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Fridley Public Schools

Families, friends and staff filled the stands at Bob O’Neill Stadium to celebrate the class of 2023 at Fridley High School’s 65th Commencement ceremony held Thursday, June 1. The windy evening carried the chants and cheers of hundreds of joyous supporters in attendance for the 212 graduates who earned their diplomas this year.

The ceremony began with student emcees Ben Davis and Khaliifo Aden reminiscing about their time at FHS, from cultural touchstones like Fortnite and TikTok, to school events like freezing football games, pep fests and the culture show – which Davis and Aden also emceed together.

Savannah Yang delivered the opening student address, reflecting on the challenges her class faced during the COVID-19 pandemic and the resiliency it taught them.

“To succeed, make sure there is room for improvement,” Yang implored her fellow graduates. “Do not give up on yourself. We have come this far, so why stop now? We are evolving as time passes, and things will only improve from here.”

Alen Kahrimanovic described FHS as “a school filled with love, passion, inspiration, and inclusion” in a speech emphasizing how welcomed he felt at Fridley as a Bosnian immigrant.

“I owe everything to this school,” Kahrimanovic said. “It has molded me into the man I am today, and I appreciate it.”

Veronique Kolibe-Gnamikou and Serina Wood read their original poem “The Best Class,” inspired by and dedicated to the class of 2023. The first two stanzas read:

Hello class of 2023

We made it through

And now we get our degree

But we can’t forget how we got here

Everything we went through was our key

Our key to be here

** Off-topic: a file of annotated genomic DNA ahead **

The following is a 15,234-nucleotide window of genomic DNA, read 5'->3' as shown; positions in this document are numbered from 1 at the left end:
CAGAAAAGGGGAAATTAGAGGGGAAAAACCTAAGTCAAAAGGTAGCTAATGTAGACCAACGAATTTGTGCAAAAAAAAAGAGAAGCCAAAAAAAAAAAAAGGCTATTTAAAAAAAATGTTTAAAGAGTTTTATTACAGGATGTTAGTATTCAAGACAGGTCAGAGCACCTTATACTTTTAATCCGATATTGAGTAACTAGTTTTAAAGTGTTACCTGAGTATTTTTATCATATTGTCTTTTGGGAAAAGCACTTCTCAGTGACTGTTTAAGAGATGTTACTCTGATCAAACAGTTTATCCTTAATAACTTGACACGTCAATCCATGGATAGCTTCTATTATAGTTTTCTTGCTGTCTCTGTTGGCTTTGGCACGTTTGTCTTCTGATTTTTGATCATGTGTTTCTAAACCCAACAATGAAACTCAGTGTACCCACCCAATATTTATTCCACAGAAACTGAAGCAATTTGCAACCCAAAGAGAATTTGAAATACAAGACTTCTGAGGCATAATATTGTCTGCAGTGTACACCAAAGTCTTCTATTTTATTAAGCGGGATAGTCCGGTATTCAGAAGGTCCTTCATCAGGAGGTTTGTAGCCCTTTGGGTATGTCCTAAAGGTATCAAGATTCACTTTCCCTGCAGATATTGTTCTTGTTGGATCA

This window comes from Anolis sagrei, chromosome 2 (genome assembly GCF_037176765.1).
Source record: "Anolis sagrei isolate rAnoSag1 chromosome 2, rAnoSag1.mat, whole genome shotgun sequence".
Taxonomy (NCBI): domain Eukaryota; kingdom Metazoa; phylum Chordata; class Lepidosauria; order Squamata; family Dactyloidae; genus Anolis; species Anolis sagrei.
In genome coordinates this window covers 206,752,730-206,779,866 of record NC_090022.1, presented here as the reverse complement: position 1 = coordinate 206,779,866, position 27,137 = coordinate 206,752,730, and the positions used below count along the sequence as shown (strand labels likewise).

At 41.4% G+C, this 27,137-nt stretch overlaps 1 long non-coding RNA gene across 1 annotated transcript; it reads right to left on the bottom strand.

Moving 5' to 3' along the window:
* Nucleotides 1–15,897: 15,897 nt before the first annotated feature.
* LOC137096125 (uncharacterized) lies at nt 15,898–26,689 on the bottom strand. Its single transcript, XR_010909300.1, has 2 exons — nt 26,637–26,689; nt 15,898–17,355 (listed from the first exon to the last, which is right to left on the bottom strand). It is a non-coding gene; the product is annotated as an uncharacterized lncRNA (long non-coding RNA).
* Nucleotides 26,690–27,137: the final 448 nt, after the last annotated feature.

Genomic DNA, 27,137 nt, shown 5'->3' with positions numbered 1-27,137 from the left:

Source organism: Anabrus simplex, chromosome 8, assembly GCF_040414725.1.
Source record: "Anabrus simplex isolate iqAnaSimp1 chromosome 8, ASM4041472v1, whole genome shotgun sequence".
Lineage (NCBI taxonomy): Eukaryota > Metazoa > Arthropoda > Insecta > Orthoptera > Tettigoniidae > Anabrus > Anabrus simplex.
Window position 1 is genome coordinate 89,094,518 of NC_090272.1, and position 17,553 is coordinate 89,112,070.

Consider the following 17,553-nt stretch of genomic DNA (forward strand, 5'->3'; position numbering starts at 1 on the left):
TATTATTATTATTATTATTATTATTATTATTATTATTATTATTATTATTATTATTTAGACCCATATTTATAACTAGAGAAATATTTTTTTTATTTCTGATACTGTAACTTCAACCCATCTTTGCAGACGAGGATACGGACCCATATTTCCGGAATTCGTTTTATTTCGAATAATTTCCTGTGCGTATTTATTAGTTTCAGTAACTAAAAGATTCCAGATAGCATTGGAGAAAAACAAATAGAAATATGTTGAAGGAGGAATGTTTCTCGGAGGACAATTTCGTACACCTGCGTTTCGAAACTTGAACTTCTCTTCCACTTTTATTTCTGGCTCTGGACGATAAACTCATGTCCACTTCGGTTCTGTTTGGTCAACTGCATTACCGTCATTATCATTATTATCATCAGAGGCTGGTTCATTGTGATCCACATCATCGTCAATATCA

Our key to our degree

Our key to help the world

And society

Amayramy Ruiz Barrios gave an impassioned address about breaking barriers in pursuit of one’s dreams, urging her classmates to continue that pursuit in order to benefit themselves and future generations.

“As we head into our new chapter in life, we must remember there will be barriers along the way,” Ruiz Barrios stated. “But being able to overcome them depends on our commitment to knocking them down.”

FHS Principal Patty Hand extended her appreciation to families and staff for the crucial parts they played in graduates earning their diploma. She also recognized the academic achievements of honor students, International Baccalaureate Diploma Programme full diploma candidates and scholars, AVID participants, and associate degree recipients.

“Thank you seniors for your efforts, perseverance and hard work,” Hand said. “I also want to thank our families for all of their collaboration and support throughout their students’ educational journey.”

This year’s faculty address was delivered by Matt Kiefer, coordinator of the Get Ready program at FHS, who began his time at Fridley during the class of 2023’s freshman year.

“This job has afforded me so many great things over the past four years, but the greatest thing I have done is getting to know the students in front of me, the class of 2023,” Kiefer beamed. “I have watched you grow from awkward freshmen trying to find your place at Fridley High School, to confident seniors ready to take on the world.”

He offered graduates four final pieces of advice to take with them: to be present, invest in those around them, be kind, and remember they deserve to be happy.

“I honestly don’t know what this school is like without you in it. You all have been the constant in my life during my time here at Fridley High School,” Kiefer reflected. “But I can guarantee you one thing: next school year, as I walk the halls, I’ll still be smiling because I know you’ll be out in the world making it a better place.”

Before diplomas were awarded to graduates to conclude the ceremony, Superintendent Kim Hiel closed the evening’s speeches relating the impact of the class of 2023 on the district to the late Congressman John Lewis’ famous “good trouble” motto.

“There has been more voice from this graduating class towards impacting the work in our school district than ever before,” Dr. Hiel told the crowd. “They entered each conversation not looking for trouble, but instead driving the work to make ‘good trouble.’” 

“Remember to always ensure your voice is valued and heard,” she advised graduates. “Make sure your voice is in the room where decisions are being made that will impact your life. Come in softly, come in knowledgeable and come in to make collaborative decisions. But most of all, you must come in the room – and when you do, make some good trouble.”